What is a Polarization Directed Flat Lens?
A Polarization Directed Flat Lens is a thin (0.45mm) flat window with a complex photo-aligned liquid crystal polymer (LCP) film deposited on the surface. By varying the geometrical phase shift spatially, the LCP achieves near perfect diffraction efficiency of the holographically recorded lens wavefront. Essentially, a Polarization Directed Flat lens is a thin film equivalent of a geometric optic with very little volume, yielding significant reductions in weight and thickness.
How does Polarization affect the performance?
The Polarization Directed Flat Lenses are sensitive to circular polarization. The lenses have the unique property that one circular polarization will focus or converge through the lens (positive focal length) and the orthogonal circular polarization will defocus or diverge (negative focal length).
- When the lens is oriented with the LCP surface facing the light source: Left-Hand Circular Polarization (LHCP) light will focus with the stated positive focal length of the lens. Right-Hand Circular Polarization (RHCP) light will diverge with the negative stated focal length of the lens.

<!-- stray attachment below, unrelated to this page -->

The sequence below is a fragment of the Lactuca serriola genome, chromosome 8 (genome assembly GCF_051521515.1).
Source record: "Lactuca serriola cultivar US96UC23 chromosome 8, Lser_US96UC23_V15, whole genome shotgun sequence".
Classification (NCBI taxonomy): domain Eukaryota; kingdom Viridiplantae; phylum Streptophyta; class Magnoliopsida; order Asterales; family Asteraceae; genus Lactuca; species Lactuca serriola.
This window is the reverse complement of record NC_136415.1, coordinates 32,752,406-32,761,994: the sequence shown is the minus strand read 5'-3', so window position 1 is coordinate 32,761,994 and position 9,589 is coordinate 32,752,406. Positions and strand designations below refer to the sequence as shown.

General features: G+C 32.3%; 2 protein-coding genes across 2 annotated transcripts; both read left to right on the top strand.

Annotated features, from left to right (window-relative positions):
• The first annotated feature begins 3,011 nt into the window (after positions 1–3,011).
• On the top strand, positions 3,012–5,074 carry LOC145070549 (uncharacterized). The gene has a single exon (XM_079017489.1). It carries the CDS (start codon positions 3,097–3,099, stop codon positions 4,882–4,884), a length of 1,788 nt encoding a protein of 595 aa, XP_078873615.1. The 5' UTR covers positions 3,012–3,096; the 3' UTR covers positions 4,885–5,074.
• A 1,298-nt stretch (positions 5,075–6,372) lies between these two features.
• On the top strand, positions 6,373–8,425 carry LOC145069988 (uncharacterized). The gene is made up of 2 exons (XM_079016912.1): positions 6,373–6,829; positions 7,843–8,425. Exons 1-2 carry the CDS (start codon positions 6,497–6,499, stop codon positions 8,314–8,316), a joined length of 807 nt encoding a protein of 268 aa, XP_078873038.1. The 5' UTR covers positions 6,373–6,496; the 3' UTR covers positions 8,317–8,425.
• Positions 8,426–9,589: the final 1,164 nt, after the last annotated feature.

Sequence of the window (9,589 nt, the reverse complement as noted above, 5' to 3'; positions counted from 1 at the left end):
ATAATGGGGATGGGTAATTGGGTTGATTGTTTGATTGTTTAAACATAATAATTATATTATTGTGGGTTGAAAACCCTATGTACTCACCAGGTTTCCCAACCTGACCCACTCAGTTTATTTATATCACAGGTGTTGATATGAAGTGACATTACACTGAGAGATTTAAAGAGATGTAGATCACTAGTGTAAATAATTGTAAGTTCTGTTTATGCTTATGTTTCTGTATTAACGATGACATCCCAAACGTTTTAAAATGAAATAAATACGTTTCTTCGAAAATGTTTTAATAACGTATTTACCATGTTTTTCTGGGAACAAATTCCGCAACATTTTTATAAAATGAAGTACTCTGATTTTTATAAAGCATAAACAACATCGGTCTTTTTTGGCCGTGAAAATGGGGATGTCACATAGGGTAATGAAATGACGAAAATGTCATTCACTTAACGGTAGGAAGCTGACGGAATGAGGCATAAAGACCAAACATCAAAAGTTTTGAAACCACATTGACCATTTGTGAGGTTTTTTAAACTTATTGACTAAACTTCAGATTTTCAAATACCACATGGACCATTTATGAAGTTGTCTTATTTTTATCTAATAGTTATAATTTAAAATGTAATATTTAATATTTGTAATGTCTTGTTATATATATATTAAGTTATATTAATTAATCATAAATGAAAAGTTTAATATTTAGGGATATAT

- When the lens is oriented with the LCP surface away from the light source: RHCP light will focus with the stated positive focal length of the lens. LHCP light will diverge with the negative stated focal length of the lens.
Will the lens focus unpolarized light?
With unpolarized light, the Polarization Directed Flat Lens will act as a positive lens for 50% of the light (one of the circular polarizations) and it will act as a negative lens for the other 50% of the light (the orthogonal polarization).
What are the advantages of Polarization Directed Flat Lenses?
Polarization Directed Flat Lenses are a thin film equivalent of a geometric optic. Thus, they have significantly less volume than an equivalent spherical optic, yielding significant reduction in weight and thickness. The technology used to create them is also well suited to create gratings and other polarization optics, allowing for multiple optical technologies to be designed into a single optical component.